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I'm new to web programming and am really upset about the security precautions that should be taken into account while launching a website.If I plan to read analyze and learn every security threats that happened it would take about 2-3 years to acquire good knowledge in this field.I have a little knowledge about security issues from reading OWASP guide.While reading I realized that every security issue is due to poor content validation of input to the server.What I mean is, if I manage to write codes in the server side that perfectly deploy content validation on every HTTP request (POST,GET..etc )and filter the right ones and block the unwanted or suspicious ones,can I get rid of all these security attacks and breaches ?

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    It really should not be surprising that it will take a few years to become knowledgeable in information security; that's pretty standard for any field! Dec 21, 2016 at 16:51
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    You say you're new to web programming, what did you expect? It takes a lot of effort and time to learn to develop secure code. As a developer you don't need to "read analyze and learn every security threats", you need to learn best coding practices for what you're doing and consult a security expert for posible threats
    – Mr. E
    Dec 21, 2016 at 18:11
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    one could argue that all attacks are the result of not handling input correctly; after all, without input there would be no attack. The problem is that we tend to think of input validation a snapshot process, and not as a piece of a larger context; while a single ping might be harmless, 1,000s are not. As a result, our forest is less secure than the trees. Analogy: a security camera operator might not raise the alarm about someone in a phone company van messing with the building's wires because at a glance it appears legit.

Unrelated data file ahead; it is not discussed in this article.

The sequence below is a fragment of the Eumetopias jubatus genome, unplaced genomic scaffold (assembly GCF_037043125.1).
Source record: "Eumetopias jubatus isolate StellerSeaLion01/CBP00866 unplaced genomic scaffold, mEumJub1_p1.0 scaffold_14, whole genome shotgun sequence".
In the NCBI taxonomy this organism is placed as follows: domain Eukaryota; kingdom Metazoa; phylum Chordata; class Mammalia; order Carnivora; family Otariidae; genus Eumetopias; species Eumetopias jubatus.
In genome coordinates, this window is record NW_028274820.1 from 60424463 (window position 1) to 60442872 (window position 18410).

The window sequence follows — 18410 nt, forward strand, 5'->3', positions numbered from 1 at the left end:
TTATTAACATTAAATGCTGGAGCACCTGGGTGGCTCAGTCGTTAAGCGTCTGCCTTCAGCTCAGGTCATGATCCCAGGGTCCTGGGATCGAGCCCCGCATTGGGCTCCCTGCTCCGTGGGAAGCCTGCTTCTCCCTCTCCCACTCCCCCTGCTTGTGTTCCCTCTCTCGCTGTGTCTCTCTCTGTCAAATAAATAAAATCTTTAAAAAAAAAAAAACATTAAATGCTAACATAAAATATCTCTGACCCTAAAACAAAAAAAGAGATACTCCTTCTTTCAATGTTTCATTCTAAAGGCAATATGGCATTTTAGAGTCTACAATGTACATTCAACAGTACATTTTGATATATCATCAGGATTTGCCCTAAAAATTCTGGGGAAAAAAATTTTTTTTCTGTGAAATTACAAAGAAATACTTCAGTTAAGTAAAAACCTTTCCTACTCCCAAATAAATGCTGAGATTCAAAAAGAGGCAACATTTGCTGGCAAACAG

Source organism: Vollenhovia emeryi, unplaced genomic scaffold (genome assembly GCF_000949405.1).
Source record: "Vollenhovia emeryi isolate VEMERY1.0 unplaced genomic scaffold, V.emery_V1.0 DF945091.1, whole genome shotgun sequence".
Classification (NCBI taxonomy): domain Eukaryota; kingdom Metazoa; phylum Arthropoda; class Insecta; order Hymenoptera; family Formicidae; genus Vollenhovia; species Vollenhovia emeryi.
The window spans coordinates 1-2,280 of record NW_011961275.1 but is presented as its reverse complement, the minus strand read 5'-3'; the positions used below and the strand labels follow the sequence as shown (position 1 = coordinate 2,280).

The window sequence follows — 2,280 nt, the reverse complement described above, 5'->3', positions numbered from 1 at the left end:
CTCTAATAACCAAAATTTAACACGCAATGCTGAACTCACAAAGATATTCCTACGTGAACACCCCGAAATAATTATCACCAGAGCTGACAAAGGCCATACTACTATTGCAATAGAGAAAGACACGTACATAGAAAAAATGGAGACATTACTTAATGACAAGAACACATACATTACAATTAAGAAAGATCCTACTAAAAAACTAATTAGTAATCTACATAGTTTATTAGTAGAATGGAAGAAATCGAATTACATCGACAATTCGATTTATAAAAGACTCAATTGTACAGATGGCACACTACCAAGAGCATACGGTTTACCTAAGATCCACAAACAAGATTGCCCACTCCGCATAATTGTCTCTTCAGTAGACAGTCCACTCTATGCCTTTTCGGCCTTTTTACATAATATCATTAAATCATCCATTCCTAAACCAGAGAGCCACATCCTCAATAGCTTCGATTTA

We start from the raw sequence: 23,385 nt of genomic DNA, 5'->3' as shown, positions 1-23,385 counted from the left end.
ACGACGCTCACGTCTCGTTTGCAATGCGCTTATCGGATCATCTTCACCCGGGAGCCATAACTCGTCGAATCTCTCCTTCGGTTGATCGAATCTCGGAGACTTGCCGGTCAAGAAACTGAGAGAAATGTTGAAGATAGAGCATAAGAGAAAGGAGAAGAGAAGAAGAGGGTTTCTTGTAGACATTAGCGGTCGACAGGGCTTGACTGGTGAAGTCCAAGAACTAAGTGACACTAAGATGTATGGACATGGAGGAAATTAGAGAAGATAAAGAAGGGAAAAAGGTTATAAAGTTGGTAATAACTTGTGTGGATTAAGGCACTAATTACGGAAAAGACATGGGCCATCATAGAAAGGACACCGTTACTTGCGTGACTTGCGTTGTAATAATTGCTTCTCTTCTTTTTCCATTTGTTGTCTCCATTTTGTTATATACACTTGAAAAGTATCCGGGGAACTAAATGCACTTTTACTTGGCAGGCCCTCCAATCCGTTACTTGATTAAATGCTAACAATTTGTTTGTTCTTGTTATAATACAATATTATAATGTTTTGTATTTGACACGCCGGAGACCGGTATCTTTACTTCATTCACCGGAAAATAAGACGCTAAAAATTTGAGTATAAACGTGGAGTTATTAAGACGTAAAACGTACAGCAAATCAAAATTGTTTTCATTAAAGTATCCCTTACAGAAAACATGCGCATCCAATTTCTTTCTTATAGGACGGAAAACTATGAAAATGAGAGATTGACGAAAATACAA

– dandavis
    Dec 22, 2016 at 3:20
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    'a website of my own as quickly as possible' -- what would the site do? A static HTML site is unlikely to be hacked (do you also want to set up the hosting, though?). For the rest, as they say... cheap, quick, secure -- choose any two.
    – LSerni
    Dec 22, 2016 at 9:44
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    @neo Sure, path traversals are due to vulnerable frameworks or missconfiguration, exploits against vulnerable underlying software such as OS/web servers/frameworks, session hijacking vulnerabilities that derives into unathorized access, DoS, etc. Also the employees could be targets for phishing attacks to get access to information in your application, arguably is an attack against your application but doesn't go through your application at all
    – Mr. E
    Dec 22, 2016 at 12:56

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No, you will never completely immunise yourself against all potential security attacks and breaches. Validating input is a significant step in defending your assets though in terms of reducing the possibility of SQL injection and XSS. Read the OWASP top ten again - it's a good place to start.

Try and ask more specific questions about attacks or countermeasures and defences and you will receive more helpful and specific replies.

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  • thanks for your answer.But can you help me to correct my belief by pointing out an attack that doesn't come under poor content validation ? forget brute force I don't consider that as a security attack
    – user134080
    Dec 22, 2016 at 7:01
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    OK, let's assume everything below layer seven is sorted - you are not vulnerable to dns / arp / mac spoofs, dos etc. If you validate input and remove xss, script injection and sql injection threats, you may still be vulnerable to Bad session management / broken authentication Security misconfig - can people get to your config files, do they have passwords in, can they get to your admin interface? How about CSRF tokens, direct object references for account numbers / order numbers? Do you check authentication on every request to a resource?
    – iainpb